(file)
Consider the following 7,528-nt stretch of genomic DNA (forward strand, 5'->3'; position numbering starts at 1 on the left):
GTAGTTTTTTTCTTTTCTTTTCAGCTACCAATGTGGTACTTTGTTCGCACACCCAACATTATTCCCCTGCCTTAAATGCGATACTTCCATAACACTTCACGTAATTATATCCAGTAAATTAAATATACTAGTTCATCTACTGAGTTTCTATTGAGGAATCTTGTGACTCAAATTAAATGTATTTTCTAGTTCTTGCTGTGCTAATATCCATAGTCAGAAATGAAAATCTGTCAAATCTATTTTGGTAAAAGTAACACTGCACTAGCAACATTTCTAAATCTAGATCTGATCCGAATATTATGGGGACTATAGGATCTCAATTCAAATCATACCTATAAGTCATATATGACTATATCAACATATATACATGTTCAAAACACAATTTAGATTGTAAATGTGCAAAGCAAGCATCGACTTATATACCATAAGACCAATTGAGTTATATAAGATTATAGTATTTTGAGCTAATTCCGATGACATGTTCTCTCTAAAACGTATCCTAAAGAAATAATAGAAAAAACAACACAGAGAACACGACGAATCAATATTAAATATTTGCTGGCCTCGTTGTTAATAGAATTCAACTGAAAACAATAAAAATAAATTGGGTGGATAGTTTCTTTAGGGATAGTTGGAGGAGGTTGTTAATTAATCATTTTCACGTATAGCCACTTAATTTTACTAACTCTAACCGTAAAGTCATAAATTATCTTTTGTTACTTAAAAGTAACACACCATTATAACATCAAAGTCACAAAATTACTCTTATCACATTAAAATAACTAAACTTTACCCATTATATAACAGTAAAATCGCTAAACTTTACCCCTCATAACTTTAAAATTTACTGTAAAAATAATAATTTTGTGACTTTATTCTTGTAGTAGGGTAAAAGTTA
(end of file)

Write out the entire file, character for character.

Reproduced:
Consider the following 7,528-nt stretch of genomic DNA (forward strand, 5'->3'; position numbering starts at 1 on the left):
GTAGTTTTTTTCTTTTCTTTTCAGCTACCAATGTGGTACTTTGTTCGCACACCCAACATTATTCCCCTGCCTTAAATGCGATACTTCCATAACACTTCACGTAATTATATCCAGTAAATTAAATATACTAGTTCATCTACTGAGTTTCTATTGAGGAATCTTGTGACTCAAATTAAATGTATTTTCTAGTTCTTGCTGTGCTAATATCCATAGTCAGAAATGAAAATCTGTCAAATCTATTTTGGTAAAAGTAACACTGCACTAGCAACATTTCTAAATCTAGATCTGATCCGAATATTATGGGGACTATAGGATCTCAATTCAAATCATACCTATAAGTCATATATGACTATATCAACATATATACATGTTCAAAACACAATTTAGATTGTAAATGTGCAAAGCAAGCATCGACTTATATACCATAAGACCAATTGAGTTATATAAGATTATAGTATTTTGAGCTAATTCCGATGACATGTTCTCTCTAAAACGTATCCTAAAGAAATAATAGAAAAAACAACACAGAGAACACGACGAATCAATATTAAATATTTGCTGGCCTCGTTGTTAATAGAATTCAACTGAAAACAATAAAAATAAATTGGGTGGATAGTTTCTTTAGGGATAGTTGGAGGAGGTTGTTAATTAATCATTTTCACGTATAGCCACTTAATTTTACTAACTCTAACCGTAAAGTCATAAATTATCTTTTGTTACTTAAAAGTAACACACCATTATAACATCAAAGTCACAAAATTACTCTTATCACATTAAAATAACTAAACTTTACCCATTATATAACAGTAAAATCGCTAAACTTTACCCCTCATAACTTTAAAATTTACTGTAAAAATAATAATTTTGTGACTTTATTCTTGTAGTAGGGTAAAAGTTA